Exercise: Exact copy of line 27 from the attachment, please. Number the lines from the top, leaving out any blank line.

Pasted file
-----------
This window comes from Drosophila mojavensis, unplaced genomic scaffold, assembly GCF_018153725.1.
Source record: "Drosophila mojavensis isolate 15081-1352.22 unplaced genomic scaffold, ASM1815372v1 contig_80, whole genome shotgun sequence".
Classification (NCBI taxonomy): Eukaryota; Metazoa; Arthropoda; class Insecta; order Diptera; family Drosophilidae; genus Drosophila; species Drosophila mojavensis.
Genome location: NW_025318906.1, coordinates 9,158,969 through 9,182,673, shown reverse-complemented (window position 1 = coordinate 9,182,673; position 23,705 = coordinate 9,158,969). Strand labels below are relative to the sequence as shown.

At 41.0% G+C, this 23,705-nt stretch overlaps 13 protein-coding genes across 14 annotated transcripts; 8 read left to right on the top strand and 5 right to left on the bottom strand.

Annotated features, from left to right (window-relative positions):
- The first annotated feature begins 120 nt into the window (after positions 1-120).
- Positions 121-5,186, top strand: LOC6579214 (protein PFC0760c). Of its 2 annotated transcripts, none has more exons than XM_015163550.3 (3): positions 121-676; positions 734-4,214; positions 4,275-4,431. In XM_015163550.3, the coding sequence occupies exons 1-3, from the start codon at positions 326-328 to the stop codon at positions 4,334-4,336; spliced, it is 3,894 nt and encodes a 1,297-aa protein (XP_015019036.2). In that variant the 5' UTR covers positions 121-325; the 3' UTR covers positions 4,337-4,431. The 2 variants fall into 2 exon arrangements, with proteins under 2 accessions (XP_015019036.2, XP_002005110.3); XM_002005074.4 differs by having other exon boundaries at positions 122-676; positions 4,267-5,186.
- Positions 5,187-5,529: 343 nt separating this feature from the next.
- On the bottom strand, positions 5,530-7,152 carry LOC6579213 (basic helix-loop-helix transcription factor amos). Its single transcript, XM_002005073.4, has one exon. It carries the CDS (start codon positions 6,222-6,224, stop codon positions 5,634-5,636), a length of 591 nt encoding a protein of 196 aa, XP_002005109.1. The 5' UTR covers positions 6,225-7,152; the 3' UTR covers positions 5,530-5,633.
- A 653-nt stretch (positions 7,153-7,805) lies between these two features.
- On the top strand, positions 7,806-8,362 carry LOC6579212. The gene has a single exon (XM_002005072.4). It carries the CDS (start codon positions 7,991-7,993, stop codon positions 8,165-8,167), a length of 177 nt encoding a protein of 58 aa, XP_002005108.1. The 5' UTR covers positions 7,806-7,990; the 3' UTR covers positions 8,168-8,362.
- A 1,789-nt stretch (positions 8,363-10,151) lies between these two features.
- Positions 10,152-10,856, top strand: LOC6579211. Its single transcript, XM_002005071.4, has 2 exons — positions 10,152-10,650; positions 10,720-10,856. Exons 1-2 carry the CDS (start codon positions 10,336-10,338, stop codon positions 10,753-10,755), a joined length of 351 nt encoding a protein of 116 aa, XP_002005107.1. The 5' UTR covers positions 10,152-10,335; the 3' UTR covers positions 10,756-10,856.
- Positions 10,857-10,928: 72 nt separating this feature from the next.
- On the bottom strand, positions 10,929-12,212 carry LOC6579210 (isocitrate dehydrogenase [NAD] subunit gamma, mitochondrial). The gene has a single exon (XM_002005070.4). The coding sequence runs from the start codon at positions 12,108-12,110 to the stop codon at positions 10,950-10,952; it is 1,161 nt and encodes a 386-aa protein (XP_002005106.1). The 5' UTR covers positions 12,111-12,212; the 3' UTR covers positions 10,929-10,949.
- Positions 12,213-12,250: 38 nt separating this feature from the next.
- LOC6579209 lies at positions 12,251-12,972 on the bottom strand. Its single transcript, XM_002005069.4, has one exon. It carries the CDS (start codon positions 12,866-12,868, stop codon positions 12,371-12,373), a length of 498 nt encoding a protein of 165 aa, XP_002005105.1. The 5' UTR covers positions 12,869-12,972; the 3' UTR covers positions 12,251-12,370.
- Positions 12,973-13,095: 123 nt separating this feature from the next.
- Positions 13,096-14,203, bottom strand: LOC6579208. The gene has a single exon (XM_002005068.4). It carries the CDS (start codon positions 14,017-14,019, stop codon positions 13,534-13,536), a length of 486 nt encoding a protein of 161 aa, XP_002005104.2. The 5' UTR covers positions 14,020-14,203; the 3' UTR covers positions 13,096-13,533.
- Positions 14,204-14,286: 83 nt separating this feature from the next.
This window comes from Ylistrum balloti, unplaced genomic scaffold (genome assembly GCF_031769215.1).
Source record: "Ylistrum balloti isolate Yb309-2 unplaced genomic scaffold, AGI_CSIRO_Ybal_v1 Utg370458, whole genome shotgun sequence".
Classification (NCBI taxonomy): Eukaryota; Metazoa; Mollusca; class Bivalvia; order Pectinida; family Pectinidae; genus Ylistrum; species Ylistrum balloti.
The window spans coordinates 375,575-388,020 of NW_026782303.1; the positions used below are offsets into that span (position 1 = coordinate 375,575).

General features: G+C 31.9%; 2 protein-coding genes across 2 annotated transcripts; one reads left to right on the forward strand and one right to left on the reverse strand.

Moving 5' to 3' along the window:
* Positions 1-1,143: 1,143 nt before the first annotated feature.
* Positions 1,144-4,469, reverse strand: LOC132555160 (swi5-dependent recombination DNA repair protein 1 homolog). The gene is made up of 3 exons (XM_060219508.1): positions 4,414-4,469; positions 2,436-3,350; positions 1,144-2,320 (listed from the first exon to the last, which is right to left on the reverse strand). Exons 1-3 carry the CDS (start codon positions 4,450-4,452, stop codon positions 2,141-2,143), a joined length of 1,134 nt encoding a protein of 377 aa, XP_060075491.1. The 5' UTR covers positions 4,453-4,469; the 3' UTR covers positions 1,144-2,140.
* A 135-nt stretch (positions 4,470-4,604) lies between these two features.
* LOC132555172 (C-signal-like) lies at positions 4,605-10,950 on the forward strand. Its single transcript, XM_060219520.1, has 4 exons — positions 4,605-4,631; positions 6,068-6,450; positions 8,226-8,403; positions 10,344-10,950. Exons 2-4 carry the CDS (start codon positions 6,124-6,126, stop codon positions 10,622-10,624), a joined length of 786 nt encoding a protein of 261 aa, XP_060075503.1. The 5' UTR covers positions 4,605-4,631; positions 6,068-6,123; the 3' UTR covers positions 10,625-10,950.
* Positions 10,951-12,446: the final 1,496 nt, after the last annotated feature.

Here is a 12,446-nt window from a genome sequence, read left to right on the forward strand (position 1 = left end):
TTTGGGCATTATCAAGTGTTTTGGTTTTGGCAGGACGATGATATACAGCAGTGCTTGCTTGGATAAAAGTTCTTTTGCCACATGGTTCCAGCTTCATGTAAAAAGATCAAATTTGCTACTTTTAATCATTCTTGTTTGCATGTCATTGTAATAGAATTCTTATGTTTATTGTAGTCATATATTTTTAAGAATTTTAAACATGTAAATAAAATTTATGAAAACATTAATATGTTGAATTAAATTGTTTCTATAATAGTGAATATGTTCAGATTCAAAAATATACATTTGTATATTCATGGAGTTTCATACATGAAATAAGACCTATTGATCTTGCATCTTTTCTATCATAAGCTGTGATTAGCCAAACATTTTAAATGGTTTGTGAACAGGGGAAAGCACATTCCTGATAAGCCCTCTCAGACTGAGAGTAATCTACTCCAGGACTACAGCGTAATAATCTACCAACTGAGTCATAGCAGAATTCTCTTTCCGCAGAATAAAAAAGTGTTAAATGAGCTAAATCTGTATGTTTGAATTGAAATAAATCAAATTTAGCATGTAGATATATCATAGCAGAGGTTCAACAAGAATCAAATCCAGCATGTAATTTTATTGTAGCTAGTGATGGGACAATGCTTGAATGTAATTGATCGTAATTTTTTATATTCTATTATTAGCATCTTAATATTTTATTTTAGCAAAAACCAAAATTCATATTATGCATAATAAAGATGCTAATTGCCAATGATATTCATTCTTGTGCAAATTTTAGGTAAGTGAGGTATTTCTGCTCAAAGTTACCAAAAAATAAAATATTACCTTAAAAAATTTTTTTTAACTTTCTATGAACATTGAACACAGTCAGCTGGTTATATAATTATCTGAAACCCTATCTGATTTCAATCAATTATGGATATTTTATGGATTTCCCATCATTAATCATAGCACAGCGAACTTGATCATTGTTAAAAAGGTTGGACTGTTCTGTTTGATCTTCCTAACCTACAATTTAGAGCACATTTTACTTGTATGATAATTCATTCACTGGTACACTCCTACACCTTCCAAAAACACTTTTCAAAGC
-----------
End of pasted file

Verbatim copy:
Moving 5' to 3' along the window: